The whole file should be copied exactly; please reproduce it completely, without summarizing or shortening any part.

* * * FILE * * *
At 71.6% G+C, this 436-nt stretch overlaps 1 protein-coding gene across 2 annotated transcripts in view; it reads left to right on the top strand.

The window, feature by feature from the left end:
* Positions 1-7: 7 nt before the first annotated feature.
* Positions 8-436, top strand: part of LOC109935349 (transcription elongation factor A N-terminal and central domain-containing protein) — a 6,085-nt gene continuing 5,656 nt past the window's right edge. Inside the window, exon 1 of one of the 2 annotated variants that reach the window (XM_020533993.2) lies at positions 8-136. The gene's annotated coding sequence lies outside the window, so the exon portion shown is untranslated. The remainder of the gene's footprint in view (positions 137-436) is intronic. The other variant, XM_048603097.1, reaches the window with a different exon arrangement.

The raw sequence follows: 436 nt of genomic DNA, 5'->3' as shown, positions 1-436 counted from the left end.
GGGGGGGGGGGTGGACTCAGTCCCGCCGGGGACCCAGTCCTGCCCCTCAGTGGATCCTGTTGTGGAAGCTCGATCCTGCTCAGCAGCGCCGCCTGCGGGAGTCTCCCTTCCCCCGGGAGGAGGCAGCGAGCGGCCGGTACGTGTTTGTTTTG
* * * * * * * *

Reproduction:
At 71.6% G+C, this 436-nt stretch overlaps 1 protein-coding gene across 2 annotated transcripts in view; it reads left to right on the top strand.

The window, feature by feature from the left end:
* Positions 1-7: 7 nt before the first annotated feature.
* Positions 8-436, top strand: part of LOC109935349 (transcription elongation factor A N-terminal and central domain-containing protein) — a 6,085-nt gene continuing 5,656 nt past the window's right edge. Inside the window, exon 1 of one of the 2 annotated variants that reach the window (XM_020533993.2) lies at positions 8-136. The gene's annotated coding sequence lies outside the window, so the exon portion shown is untranslated. The remainder of the gene's footprint in view (positions 137-436) is intronic. The other variant, XM_048603097.1, reaches the window with a different exon arrangement.

The raw sequence follows: 436 nt of genomic DNA, 5'->3' as shown, positions 1-436 counted from the left end.
GGGGGGGGGGGTGGACTCAGTCCCGCCGGGGACCCAGTCCTGCCCCTCAGTGGATCCTGTTGTGGAAGCTCGATCCTGCTCAGCAGCGCCGCCTGCGGGAGTCTCCCTTCCCCCGGGAGGAGGCAGCGAGCGGCCGGTACGTGTTTGTTTTG